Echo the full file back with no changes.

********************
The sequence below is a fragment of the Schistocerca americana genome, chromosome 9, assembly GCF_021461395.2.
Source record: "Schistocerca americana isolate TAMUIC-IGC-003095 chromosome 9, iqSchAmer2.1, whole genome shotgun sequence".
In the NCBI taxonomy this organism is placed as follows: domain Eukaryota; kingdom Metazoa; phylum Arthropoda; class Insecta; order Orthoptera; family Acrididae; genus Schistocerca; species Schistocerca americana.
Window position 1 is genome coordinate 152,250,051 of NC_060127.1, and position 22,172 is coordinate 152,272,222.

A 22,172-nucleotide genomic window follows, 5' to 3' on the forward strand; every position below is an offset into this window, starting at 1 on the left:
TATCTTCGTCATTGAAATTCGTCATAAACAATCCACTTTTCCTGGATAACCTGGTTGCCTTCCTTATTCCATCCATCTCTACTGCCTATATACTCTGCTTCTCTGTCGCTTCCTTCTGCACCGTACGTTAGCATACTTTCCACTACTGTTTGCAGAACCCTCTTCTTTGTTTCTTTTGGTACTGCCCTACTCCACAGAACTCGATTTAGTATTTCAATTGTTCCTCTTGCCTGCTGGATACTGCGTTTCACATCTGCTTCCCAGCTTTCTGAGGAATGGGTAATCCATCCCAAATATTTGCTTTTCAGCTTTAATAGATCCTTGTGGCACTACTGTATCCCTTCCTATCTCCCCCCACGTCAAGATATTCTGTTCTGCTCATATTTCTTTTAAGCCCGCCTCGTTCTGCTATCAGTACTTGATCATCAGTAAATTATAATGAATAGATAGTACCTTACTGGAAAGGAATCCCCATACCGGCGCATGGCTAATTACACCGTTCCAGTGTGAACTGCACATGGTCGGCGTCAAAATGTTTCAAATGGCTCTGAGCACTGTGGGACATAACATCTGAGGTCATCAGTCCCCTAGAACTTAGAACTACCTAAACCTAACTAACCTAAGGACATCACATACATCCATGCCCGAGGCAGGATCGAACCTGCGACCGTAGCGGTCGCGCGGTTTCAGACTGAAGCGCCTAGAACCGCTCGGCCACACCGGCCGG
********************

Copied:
The sequence below is a fragment of the Schistocerca americana genome, chromosome 9, assembly GCF_021461395.2.
Source record: "Schistocerca americana isolate TAMUIC-IGC-003095 chromosome 9, iqSchAmer2.1, whole genome shotgun sequence".
In the NCBI taxonomy this organism is placed as follows: domain Eukaryota; kingdom Metazoa; phylum Arthropoda; class Insecta; order Orthoptera; family Acrididae; genus Schistocerca; species Schistocerca americana.
Window position 1 is genome coordinate 152,250,051 of NC_060127.1, and position 22,172 is coordinate 152,272,222.

A 22,172-nucleotide genomic window follows, 5' to 3' on the forward strand; every position below is an offset into this window, starting at 1 on the left:
TATCTTCGTCATTGAAATTCGTCATAAACAATCCACTTTTCCTGGATAACCTGGTTGCCTTCCTTATTCCATCCATCTCTACTGCCTATATACTCTGCTTCTCTGTCGCTTCCTTCTGCACCGTACGTTAGCATACTTTCCACTACTGTTTGCAGAACCCTCTTCTTTGTTTCTTTTGGTACTGCCCTACTCCACAGAACTCGATTTAGTATTTCAATTGTTCCTCTTGCCTGCTGGATACTGCGTTTCACATCTGCTTCCCAGCTTTCTGAGGAATGGGTAATCCATCCCAAATATTTGCTTTTCAGCTTTAATAGATCCTTGTGGCACTACTGTATCCCTTCCTATCTCCCCCCACGTCAAGATATTCTGTTCTGCTCATATTTCTTTTAAGCCCGCCTCGTTCTGCTATCAGTACTTGATCATCAGTAAATTATAATGAATAGATAGTACCTTACTGGAAAGGAATCCCCATACCGGCGCATGGCTAATTACACCGTTCCAGTGTGAACTGCACATGGTCGGCGTCAAAATGTTTCAAATGGCTCTGAGCACTGTGGGACATAACATCTGAGGTCATCAGTCCCCTAGAACTTAGAACTACCTAAACCTAACTAACCTAAGGACATCACATACATCCATGCCCGAGGCAGGATCGAACCTGCGACCGTAGCGGTCGCGCGGTTTCAGACTGAAGCGCCTAGAACCGCTCGGCCACACCGGCCGG